Uber's CEO takes leave as recommended by outside team

The report has exposed the toxic work culture Uber - the world's most valuable startup - has been practising for the last few years.

The Chief Executive Officer of Uber, Travis Kalanick, on Tuesday said he was taking an indefinite amount of time off from the company, which is now in the throes of controversy over its hostile work culture, in particular for women.

The company has faced concerns about its culture since Fowler's post. The company is also embroiled in a lawsuit with Alphabet's Waymo for allegedly stealing self-driving technology secrets.

Uber CEO Travis Kalanick has said he was taking a leave of absence for personal reasons, an announcement that comes at a time when the company is dealing with a series of workplace scandals.

The New York Times cited Huffington as saying that she appreciated Bonderman "doing the right thing for Uber". Employees at the company have told media the incidents have shaken their faith in Kalanick as a leader.

The company has also been reported to have been caught up in cases of intellectual property theft concerning their self driving auto service which has already resulted in the termination of Anthony Levandowski, the head of Uber's self driving service and faces a federal investigation for using a program called Greyball, which allowed Uber to evade law enforcement in areas where it is illegal. She also cited an instance where the HR refused to take action against a manager as he was "a high performer". Beyond Kalanick's temporary leave and the ongoing search for a COO, the company is also seeking a new president, a senior vice president, and a chief financial officer. The report urges the Board to evaluate which of Kalanick's responsibilities should be "shared or given outright to other members of senior management". The company's diversity figures are similar to the rest of Silicon Valley, with low numbers for women and underrepresented minorities.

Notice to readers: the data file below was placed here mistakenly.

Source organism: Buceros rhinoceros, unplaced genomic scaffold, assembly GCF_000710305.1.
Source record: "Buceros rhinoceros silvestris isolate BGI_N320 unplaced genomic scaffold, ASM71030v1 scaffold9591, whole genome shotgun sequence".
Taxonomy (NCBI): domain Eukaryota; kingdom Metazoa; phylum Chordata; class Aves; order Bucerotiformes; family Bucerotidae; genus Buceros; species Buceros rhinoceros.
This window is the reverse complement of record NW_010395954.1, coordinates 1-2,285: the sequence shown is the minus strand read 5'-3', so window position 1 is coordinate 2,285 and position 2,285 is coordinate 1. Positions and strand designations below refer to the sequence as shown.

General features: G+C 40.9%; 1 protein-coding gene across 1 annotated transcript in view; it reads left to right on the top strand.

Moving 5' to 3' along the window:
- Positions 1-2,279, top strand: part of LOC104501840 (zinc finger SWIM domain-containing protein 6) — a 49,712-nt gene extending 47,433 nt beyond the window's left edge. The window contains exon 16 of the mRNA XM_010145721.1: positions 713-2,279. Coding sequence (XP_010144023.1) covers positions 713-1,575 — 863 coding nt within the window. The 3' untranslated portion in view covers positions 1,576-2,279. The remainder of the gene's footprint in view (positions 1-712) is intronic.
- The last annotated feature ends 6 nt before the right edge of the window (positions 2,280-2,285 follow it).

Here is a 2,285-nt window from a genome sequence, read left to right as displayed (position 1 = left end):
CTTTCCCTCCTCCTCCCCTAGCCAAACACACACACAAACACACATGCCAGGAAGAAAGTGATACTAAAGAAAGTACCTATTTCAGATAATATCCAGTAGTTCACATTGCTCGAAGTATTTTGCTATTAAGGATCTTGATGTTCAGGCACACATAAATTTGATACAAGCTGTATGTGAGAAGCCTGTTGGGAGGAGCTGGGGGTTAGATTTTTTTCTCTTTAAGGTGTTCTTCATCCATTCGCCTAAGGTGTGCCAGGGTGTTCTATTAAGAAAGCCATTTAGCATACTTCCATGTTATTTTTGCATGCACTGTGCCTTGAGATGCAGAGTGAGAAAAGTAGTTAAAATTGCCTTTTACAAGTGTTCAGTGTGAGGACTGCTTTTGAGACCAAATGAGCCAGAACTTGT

In addition, the report says that diversity and inclusiveness should be a key value for Uber that's included in management training.

Last week, Uber said it had fired 20 people following preliminary results of the investigation, after examining 215 claims of discrimination, harassment, unprofessional behavior, bullying, retaliation and "physical security".

Under Mr Kalanick, the Uber app has revolutionised the taxi industry in hundreds of cities. But it's only one of many problems, self-inflicted and otherwise, that Uber has defended itself against in recent months. It also held focus groups with the staff about perceptions of Uber's workplace culture.

At an employee meeting Tuesday morning, Bonderman remarked that if a woman was added to the board that there likely would be more talking, according to a recording obtained by Yahoo.

News outlets including the New York Times later reported that Bonderman had resigned from the board, saying his comment had not reflected what he meant to say. "I do not want my comments to create distraction as Uber works to build a culture of which we can be proud", the statement said.